Iran has announced plans to construct four new nuclear plants within the next decade, the head of Iran’s Atomic Energy Organization said this week.
Iranian officials from the National Security and Foreign Policy Committee were briefed this week by Ali Akbar Salehi on details of the nuclear deal and Iran’s next step following the signing of a nuclear deal with the P5+1.
Iran’s al-Alam news service quoted committee spokesman Nozar Shafi’i explaining that Salehi spoke of Iran’s need to find new sources of natural uranium. According to Salehi, Iranian nuclear officials have already surveyed 60 percent of the country for the rare element.
Under the Joint Comprehensive Plan of Action, the deal signed between Iran and western powers, Iran must reduce its stockpile of low-enriched uranium by 98 percent in the next 15 years. The country must also reduce the number of active uranium-enrichment centrifuges from 20,000 to 5,000.
In return, Iran will receive major sanctions relief that is expected to pump over $100 billion into the Iranian economy.
“What Iran gained by the negotiations from the technical aspect is much more than what the negotiating team was allowed to show flexibility on,” Salehi was quoted as saying.
Iranian officials have also agreed to convert its heavy water reactor plant in Arak. Over the next 15 years, Salehi told parliament members that Iran will renew the technological capabilities of the plant, which have been operating using “40-year-old Russian technology.”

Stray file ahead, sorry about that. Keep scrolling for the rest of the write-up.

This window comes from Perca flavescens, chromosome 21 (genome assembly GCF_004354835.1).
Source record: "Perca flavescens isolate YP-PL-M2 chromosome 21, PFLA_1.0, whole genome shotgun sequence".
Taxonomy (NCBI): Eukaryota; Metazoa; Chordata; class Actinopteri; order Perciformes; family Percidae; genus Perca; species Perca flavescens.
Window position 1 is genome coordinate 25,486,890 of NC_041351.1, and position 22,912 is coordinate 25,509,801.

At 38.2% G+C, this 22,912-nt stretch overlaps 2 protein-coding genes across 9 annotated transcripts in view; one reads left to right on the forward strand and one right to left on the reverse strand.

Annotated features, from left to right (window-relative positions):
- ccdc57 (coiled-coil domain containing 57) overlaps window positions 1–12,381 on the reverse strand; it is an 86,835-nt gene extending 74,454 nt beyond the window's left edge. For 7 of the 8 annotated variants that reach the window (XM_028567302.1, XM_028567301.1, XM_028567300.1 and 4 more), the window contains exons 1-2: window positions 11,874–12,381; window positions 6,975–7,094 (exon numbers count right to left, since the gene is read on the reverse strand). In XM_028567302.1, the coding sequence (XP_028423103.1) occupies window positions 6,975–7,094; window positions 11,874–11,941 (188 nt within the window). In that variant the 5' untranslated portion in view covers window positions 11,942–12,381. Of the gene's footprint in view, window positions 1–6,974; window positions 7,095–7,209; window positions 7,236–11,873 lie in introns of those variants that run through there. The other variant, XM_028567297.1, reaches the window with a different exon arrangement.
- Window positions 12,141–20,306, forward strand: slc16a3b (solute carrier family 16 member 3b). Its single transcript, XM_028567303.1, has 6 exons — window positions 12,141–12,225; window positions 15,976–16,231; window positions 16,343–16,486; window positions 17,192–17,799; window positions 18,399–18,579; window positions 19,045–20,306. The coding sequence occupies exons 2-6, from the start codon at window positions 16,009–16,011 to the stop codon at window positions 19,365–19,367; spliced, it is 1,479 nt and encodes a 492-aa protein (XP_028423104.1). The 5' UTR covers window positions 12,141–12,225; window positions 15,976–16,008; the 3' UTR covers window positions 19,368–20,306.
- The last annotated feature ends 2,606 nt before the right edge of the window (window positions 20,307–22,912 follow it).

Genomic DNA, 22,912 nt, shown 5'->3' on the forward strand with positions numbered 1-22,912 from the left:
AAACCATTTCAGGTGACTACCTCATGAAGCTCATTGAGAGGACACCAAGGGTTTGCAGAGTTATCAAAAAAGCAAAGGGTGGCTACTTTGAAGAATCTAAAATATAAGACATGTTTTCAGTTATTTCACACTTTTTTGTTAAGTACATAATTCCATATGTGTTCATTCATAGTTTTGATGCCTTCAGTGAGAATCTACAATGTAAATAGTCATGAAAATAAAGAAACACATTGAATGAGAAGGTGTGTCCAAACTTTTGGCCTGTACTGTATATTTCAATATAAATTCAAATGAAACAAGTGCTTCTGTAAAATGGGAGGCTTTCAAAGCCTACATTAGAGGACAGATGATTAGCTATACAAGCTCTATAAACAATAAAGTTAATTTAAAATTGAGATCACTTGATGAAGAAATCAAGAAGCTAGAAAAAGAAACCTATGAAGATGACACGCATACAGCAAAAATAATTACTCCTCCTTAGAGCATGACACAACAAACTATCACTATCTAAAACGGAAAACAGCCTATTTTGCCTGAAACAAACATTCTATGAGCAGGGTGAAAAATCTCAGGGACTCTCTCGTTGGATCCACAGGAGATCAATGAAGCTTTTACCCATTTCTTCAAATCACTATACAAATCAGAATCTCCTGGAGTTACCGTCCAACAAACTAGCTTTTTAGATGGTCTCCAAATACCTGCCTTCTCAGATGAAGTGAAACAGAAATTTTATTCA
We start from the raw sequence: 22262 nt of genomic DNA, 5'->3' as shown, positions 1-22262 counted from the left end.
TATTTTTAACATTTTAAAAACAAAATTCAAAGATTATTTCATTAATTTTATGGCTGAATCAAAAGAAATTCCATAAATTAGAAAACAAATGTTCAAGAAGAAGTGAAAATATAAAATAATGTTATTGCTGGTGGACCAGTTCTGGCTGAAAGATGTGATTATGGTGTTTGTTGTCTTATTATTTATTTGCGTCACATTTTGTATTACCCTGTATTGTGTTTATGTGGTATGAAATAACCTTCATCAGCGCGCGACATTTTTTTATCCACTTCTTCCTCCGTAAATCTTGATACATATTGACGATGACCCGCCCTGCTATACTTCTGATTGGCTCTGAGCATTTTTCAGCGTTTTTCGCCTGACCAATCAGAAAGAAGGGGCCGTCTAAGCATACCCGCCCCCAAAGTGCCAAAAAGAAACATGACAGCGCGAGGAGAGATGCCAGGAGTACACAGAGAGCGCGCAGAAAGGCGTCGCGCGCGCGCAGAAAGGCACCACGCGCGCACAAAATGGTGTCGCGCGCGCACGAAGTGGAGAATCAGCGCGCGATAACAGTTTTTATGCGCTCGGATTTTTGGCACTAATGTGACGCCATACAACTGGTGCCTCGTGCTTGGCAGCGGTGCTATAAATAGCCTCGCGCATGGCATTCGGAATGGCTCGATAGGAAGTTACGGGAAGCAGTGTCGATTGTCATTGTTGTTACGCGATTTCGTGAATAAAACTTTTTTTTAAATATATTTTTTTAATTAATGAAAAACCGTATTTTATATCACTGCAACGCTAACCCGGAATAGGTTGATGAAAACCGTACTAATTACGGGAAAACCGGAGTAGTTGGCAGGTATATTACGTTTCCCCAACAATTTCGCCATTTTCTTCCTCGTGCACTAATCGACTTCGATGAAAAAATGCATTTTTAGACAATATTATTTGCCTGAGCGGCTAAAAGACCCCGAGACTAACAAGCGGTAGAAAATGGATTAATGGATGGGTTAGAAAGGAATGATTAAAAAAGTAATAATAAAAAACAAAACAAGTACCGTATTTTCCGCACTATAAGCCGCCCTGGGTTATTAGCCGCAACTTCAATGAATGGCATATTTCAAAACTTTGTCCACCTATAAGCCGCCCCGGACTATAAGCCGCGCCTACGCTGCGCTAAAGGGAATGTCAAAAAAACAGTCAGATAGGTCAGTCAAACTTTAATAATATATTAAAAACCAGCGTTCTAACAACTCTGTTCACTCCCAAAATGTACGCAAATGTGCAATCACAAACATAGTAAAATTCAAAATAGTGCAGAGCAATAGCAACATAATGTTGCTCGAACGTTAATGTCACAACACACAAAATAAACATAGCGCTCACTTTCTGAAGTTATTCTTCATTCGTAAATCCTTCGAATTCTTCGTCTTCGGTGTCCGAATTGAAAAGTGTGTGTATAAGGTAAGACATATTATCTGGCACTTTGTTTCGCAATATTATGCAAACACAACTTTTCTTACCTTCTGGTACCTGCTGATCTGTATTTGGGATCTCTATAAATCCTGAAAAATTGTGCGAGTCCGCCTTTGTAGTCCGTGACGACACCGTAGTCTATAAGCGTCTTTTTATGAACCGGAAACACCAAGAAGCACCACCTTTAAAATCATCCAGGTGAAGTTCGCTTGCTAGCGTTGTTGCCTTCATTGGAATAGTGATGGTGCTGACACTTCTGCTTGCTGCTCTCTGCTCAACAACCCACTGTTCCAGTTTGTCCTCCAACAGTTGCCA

The Iran nuclear deal has come under considerable fire since its signing, with the US Congress launching its review process for the agreement. No quell fears of US allies against the deal, US Secretary of State John Kerry will travel to the Middle East to promote the agreement and meet with Egyptian and Gulf leaders. However, he will not make a visit to Israel.
On Tuesday, Israel’s Army Radio reported on a private conversation between Israeli Prime Minister Benjamin Netanyahu and Israeli officials in which he launched an attack on Kerry’s apparent snub.
Commenting on his decision to skip Israel, Netanyahu was quoted as saying, “He really has no reason to come here.” The Iran deal “has nothing to do with us, and has no influence on us,” he continued.
“We’re not at the table” where negotiations took place, Netanyahu added. “We’re one of the courses on the menu itself.”